I was 11 years old when my family and I set off on the greatest adventure that I have ever had. It was there, in Tanzania, where one of the world’s most wonderful spectacles would unfold right under my eyes – the Great Wildebeest migration.
That day I woke up to a glowing ember sun that cast red shadows over everything it glanced at. The sky was painted with different hues of amber and lilac, and clouds were scattered over the grassy plains. From the tent, I could just make out the silhouettes of the zebras and giraffes that were awakening from their slumber.
After a long breakfast of pancakes, eggs and juice, we set off in search of the legendary great migration. The fresh breeze of wind and the cool crispness of the air accompanied us in the jeep, as we bumped along trails and rocks on our way to the river. To pass time, my sister and I would stand on our seats and raise our heads around the edge of the jeep, letting the breeze fly through our hair and we would marvel at the many animals, dotted on the horizon. Our guide knew where he was headed, and so we quickly arrived at the Mara River.
The Mara river. Calm pulses of waves strolled through the brown muddy water and sometimes, crocodile jaws would snap above the water, their white teeth gleaming through water and wind. Steep slopes of dirt path separated the antelopes from the heart of the river, and thousands of wildebeest were stood on one side, eyeing it, daring one of their own to be the first martyr. Our van had tactfully parked behind a tree, making sure we tried our best not to disturb their natural lifestyle.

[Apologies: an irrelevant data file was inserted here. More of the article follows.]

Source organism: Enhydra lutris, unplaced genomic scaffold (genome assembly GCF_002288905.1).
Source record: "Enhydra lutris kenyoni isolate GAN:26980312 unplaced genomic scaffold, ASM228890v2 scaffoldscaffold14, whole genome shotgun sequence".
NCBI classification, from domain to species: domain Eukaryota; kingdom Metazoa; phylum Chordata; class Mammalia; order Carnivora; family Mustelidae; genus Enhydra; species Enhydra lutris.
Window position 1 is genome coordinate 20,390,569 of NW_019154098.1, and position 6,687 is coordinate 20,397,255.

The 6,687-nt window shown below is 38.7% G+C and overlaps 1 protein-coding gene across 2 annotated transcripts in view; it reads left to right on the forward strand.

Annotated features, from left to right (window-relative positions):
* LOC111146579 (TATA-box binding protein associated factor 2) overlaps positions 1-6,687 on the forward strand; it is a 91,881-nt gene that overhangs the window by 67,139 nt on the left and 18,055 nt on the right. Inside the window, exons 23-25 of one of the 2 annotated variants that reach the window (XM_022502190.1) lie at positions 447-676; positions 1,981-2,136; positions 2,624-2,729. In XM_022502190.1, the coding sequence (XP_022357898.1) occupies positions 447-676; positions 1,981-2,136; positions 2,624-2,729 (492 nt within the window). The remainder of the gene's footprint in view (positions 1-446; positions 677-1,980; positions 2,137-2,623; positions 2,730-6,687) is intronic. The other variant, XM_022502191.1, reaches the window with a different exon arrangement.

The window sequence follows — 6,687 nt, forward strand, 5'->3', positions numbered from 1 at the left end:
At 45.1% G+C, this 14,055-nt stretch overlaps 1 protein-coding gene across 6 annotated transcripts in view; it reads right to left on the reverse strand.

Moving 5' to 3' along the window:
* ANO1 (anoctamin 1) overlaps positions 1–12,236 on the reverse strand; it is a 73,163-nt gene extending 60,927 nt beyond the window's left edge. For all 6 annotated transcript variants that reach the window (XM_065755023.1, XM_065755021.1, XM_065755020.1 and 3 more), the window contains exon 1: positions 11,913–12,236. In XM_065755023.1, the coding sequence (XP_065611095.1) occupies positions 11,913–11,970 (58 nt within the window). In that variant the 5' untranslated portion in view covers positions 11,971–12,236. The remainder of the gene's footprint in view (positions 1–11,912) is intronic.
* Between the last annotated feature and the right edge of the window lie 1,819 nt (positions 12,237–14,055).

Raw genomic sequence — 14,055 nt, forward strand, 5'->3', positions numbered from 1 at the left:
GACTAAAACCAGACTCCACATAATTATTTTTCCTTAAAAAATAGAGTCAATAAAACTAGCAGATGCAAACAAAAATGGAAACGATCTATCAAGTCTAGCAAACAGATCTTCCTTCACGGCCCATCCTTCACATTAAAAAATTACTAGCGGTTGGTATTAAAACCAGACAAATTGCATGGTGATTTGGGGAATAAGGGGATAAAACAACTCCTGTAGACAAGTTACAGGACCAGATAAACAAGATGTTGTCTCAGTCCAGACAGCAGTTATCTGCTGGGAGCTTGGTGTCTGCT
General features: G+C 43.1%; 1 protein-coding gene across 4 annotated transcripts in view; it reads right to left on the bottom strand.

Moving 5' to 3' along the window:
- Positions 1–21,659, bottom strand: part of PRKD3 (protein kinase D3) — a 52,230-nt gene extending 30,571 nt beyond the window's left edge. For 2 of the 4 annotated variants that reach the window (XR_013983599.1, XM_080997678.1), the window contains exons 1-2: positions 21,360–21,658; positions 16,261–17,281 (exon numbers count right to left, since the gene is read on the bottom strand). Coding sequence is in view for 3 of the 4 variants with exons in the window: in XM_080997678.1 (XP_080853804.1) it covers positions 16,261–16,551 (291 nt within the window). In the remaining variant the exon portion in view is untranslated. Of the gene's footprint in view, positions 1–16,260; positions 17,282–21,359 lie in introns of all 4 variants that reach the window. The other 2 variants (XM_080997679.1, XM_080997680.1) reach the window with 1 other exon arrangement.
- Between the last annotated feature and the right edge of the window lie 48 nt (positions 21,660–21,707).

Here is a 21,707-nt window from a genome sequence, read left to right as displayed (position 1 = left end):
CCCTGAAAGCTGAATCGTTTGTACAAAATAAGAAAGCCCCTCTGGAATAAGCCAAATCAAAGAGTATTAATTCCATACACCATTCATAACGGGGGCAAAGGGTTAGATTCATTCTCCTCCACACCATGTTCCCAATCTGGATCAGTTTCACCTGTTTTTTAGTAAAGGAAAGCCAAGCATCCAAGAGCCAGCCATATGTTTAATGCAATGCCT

Seconds passed. Then minutes. Then half an hour. The only sound you could hear were innocent birds chirping by, unaware of the importance of these tense moments. The river flow had seemed to stop, and even the wind had stopped whistling.
Out of the corner of my eye, I saw a movement from one of the wildebeests, and so my eyes drilled into his every movement. I could spot his legs twitching and I could almost hear his indecisiveness. But then, he charged. And thousands followed.
It was a flurry of activity. Crocodiles snapped ferociously at the water, trying to catch an unlucky wildebeest. Storms of waves broke from the river, creating a torment of water. The other side of the river became a playground for smoke and mist. The shadows of the wildebeest were the only thing that gave away the fact that there were still tens of thousands of others on the other side of the river, having not yet managed to cross.
However, even after escaping the crocodiles’ jaws, the wildebeest had to climb out of the dirt slopes. And that was a challenge in itself. Many fell down the river, falling to their deaths. Some others couldn’t find their loved ones and charged back across to look for them. In these cases a few wildebeest would follow like blind sheep, following whatever sudden movement happened. Challenge after challenge the wildebeest had to face, and challenge after challenge most of them succeeded.
It was a miracle to watch those animals fight to the death, to risk and to give up so much. It was even more beautiful to watch those who went back for their family members, to feel the desperation they had when they couldn’t find their loved ones. It reminded me that love and fondness was still alive and well in this world. And so this is why, even though three years have passed since I watched the migration, I can still remember every single detail of it.